What happens when you turn back time? Imagine a movie rewinding, where all actions reverse their original trajectory from the end to the beginning. If this phenomenon holds true, we call it "time reversal symmetry". "Time reversal symmetry" is always accompanied by another concept, "reciprocity". In simple terms, a physical process is said to have reciprocity if it is equivalent to its inverse process, but if it is not, it is called nonreciprocity.
Most of the common physical phenomena in life have "time-reversal symmetry". For example, two people standing on either side of a mirror, if you can see each other's eyes, then the other person can see your eyes at the same time. In optics, we call this the principle of optical path reversibility: that is, light always travels along the same path, whether from the forward or reverse direction.
But in some scenarios, this two-way reciprocal propagation of light can cause many problems. For example, if the light emitted from the laser is partially reflected back into the resonant cavity of the laser along the original path, it will affect the laser stability, and if the power is too high, it may even damage the components in the laser.
This is where "non-reciprocal devices" are needed to break the reversible nature of light propagation by blocking the backward propagation of light so that it only travels in a single direction. This device is named "optical isolator" because it blocks the light propagation in one direction. In the field of integrated optics, non-reciprocal devices, especially optical isolators, are the most technically challenging functional devices to implement. Recently, Hao Tian from Purdue University and Junqiu Liu from Swiss Federal Institute of Technology Lausanne have realized an on-chip integrated optical isolator by combining ultra-low loss integrated optics and microelectromechanical systems (MEMS). Opto-isolators are difficult to "integrate" and encounter bottlenecks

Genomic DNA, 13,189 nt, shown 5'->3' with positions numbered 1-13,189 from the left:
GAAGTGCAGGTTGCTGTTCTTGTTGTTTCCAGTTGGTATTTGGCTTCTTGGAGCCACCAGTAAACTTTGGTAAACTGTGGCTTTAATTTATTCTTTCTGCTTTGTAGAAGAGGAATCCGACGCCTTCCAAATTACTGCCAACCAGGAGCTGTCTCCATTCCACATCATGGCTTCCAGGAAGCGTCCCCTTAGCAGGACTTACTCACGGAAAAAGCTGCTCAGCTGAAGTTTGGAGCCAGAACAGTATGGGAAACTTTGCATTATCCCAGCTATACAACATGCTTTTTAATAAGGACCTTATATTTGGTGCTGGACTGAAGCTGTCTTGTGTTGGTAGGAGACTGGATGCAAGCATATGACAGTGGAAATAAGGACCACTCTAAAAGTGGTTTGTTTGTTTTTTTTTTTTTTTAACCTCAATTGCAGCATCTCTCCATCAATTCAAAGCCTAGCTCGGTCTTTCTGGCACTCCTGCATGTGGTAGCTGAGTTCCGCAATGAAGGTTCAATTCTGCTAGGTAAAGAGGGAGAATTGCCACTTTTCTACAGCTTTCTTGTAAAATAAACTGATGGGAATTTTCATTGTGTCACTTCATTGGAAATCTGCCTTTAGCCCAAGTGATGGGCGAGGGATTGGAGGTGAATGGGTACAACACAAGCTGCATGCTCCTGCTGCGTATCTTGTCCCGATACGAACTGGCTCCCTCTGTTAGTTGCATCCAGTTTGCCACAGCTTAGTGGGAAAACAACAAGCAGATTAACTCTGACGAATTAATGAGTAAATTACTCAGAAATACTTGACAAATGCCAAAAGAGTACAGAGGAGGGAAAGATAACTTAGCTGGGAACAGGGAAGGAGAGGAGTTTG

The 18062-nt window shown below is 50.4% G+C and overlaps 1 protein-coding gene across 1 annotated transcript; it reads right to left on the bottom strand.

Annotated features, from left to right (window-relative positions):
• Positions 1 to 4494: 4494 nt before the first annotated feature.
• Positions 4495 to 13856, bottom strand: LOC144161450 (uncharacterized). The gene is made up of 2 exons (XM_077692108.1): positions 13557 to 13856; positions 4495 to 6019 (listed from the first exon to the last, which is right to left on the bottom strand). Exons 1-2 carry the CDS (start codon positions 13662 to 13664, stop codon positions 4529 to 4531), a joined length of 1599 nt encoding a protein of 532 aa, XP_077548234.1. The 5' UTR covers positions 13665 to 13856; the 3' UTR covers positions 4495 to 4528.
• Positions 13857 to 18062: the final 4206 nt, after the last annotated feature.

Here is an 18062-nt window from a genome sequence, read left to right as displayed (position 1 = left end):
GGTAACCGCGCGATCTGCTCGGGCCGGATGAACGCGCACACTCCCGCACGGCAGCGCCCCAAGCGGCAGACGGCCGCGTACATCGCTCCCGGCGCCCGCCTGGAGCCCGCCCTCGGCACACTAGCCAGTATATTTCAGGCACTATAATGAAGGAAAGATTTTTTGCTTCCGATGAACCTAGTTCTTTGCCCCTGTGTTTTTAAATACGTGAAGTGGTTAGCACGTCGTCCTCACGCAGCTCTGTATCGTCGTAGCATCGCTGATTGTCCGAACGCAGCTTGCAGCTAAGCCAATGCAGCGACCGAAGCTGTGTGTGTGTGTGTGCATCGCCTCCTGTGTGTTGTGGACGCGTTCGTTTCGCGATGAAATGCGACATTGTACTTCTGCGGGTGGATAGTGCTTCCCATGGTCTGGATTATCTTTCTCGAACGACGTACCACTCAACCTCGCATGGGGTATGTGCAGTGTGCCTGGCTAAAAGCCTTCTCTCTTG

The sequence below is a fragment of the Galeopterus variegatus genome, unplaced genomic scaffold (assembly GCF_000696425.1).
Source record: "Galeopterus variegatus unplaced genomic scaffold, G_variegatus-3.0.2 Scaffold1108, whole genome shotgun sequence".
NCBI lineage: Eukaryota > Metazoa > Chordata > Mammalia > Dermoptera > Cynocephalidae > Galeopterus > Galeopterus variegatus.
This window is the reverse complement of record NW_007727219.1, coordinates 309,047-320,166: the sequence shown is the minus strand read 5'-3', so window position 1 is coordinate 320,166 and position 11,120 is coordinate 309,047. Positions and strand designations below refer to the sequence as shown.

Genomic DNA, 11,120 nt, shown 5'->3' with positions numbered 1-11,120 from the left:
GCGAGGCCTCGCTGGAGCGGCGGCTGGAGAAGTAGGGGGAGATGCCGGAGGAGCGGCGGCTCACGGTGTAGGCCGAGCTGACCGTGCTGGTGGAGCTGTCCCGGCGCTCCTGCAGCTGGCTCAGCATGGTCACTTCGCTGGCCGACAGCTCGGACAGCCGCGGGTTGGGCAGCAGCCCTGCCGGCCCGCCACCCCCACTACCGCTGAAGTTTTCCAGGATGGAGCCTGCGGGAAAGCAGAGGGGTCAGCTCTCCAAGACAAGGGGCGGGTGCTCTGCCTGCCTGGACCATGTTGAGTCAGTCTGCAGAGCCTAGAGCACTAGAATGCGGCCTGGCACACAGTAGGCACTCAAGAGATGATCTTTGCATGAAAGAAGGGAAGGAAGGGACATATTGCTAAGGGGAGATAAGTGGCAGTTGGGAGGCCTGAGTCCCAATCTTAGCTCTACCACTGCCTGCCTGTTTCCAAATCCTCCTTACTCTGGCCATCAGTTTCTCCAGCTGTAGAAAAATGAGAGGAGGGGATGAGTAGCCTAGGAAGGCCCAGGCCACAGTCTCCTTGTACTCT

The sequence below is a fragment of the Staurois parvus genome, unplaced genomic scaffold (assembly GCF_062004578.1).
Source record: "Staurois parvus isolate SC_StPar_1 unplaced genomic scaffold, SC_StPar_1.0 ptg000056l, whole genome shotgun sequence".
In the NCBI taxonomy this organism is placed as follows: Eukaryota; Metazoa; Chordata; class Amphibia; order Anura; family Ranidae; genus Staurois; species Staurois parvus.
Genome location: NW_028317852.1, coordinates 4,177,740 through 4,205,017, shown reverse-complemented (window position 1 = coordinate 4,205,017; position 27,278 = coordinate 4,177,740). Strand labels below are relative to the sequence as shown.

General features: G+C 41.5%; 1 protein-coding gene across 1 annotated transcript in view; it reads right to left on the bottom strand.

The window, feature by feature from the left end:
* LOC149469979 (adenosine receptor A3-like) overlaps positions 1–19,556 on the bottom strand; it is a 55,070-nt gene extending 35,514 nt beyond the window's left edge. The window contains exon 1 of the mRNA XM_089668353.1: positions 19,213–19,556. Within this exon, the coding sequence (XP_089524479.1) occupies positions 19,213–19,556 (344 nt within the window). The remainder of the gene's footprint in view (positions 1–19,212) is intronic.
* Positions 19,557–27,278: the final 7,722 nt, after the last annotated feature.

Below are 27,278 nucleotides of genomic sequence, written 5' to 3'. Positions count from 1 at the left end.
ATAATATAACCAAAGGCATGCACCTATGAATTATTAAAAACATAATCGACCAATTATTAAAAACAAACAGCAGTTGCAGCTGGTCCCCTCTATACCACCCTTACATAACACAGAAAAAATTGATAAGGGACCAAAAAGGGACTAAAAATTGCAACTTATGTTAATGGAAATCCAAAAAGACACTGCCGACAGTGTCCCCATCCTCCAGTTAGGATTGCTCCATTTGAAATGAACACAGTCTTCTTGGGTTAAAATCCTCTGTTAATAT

Traditionally, optoisolators use a special optical material - magneto-optical material - to realize the unidirectional propagation of light. The basic principle is the Faraday effect: under an applied magnetic field, the direction of polarization of light is deflected after passing through the magneto-optical material. The direction of this deflection is reversed in the forward and reverse directions of light propagation. We can use this property to allow only one direction of deflection to pass through, thus blocking the light of the other direction of deflection. This technique has been commercialized and is widely used in today's free-space optical systems.
However, optoisolators made using this technique have some drawbacks, such as their large size. Both the magneto-optical material and the magnet used to generate the magnetic field are not compatible with the current semiconductor mass integration process, so the optical isolators made by magneto-optical material cannot be effectively integrated on a single small chip. The size, weight, power consumption and cost of the device are factors that must be considered if we want to make a large optical system in the laboratory into a commercial product that is actually put into use in our lives. In this regard, it is especially critical if a magnetic field-independent optical isolator can be implemented on a chip. With the gradual maturation of nanofabrication processes, scientists have been able to integrate semiconductor lasers, optical modulators, low-loss optical waveguides, and optical detectors on a chip. The integrated optical isolator has become a bottleneck that prevents the integration of all optical components on the same chip. And this has gradually become a hot research topic in recent years. Scientists have proposed a variety of different solutions, but all have their own advantages and disadvantages. The reciprocity of optics is generally applicable to linear optical systems that do not vary with time. So some scholars proposed to exploit the nonlinear optical phenomena. With a special optical design, one can control the intensity of light in a resonant cavity according to the direction of light incidence, thus producing different propagation paths. However, this method greatly depends on the intensity of light incidence, and this nonreciprocal property disappears when the light intensity is above or below a certain range. This limits the range of applications for which such devices can be used, because in practice we cannot predict the intensity of the reflected light in advance. Combining micro-electro-mechanical (MEMS) technology to integrate optical isolators on photonic chips